Application whitelisting takes the traditional antivirus approach and turns it 180 degrees. Rather than reactively maintaining a huge blacklist of known malware, application whitelisting solutions enforce a small whitelist of the authorized applications for each computer. By ensuring that only approved applications can execute, application whitelisting automatically eliminates all unauthorized applications and malware. This approach meets that actual intention of the NERC CIPs: preventing all unauthorized applications from executing on critical cyber assets.
Without explaining all of the technical intricacies, leading solutions are built on three principles. First, the solutions are designed to create and then enforce a relatively small list of known and approved applications for each computer. Second, they should be able to easily handle the addition of new applications or updates without increasing management overhead or requiring any changes to the company’s existing operational approaches. Third, the solution must have the ability to report any attempts to violate the security policies it is enforcing.
Application whitelisting is gaining a following because it addresses the operational realities that blacklist-based solutions cannot. First, application whitelisting provides protection without requiring signature or patch updates, so it can function in systems that are not connected to the Internet.
Second, whitelist-protected control systems remain online until regularly scheduled maintenance windows, instead of requiring downtime for emergency vulnerability patches.
Third, application whitelisting solutions do not impact control system performance—a huge advantage over resource-hungry security applications like blacklist-based antivirus.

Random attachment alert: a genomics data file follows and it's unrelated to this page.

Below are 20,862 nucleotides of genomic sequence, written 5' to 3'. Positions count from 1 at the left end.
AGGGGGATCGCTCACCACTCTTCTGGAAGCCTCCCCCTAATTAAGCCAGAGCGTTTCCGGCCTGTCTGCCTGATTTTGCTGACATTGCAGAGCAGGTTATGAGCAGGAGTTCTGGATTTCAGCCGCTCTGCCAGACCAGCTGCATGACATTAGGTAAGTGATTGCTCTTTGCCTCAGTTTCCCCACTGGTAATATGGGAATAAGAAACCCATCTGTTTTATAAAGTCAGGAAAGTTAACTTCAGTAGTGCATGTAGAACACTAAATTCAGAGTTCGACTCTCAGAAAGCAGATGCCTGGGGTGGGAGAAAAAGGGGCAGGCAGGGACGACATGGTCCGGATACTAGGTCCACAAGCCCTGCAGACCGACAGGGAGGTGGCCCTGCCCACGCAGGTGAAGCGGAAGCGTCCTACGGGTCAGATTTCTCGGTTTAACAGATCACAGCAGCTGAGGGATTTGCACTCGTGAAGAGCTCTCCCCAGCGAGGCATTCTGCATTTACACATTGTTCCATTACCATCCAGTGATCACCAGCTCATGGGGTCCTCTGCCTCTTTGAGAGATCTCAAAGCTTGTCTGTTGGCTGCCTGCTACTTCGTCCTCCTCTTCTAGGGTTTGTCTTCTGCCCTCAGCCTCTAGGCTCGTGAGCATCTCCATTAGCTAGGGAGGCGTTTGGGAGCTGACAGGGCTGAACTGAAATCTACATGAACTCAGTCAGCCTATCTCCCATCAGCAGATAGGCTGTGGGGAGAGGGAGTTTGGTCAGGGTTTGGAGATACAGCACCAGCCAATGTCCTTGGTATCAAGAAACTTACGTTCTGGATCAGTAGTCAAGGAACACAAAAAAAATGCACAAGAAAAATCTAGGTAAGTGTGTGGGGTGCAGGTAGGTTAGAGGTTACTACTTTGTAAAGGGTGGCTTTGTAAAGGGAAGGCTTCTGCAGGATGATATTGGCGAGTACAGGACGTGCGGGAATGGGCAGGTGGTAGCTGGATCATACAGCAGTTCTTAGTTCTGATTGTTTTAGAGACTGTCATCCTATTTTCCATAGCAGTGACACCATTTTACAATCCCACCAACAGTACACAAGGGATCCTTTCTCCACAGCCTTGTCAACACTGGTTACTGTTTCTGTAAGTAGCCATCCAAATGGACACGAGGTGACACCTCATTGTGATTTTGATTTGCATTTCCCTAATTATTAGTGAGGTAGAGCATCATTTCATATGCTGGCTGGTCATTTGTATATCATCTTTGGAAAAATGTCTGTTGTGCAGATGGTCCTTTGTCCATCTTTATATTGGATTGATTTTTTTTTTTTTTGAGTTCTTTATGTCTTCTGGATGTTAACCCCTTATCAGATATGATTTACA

Fourth, resource requirements for management of application whitelisting for control system hosts is minimal compared to blacklisting because of the relatively static application environment in power plant control systems.
And finally, leading application whitelisting solutions provide protection for control systems that are built on older, unsupported operating systems for which no patches are created.
For all of these reasons, application whitelisting is the preferred approach for utilities trying to secure control systems, to meet NERC CIPs, and to protect the overall reliability of electricity delivery in North America.
Author: Toney is president and CEO of CoreTrace. He has been leading teams in the information protection and information technology fields for over 18 years. He was previously president and CEO of Mirage Networks where under his leadership Mirage became a recognized leader in network access control with hundreds of customers and thousands of units sold. Prior to Mirage, Toney was a founder, CEO, and Chairman of WheelGroup Corporation, the creators of the first commercially available intrusion detection system, through its successful sale to Cisco Systems.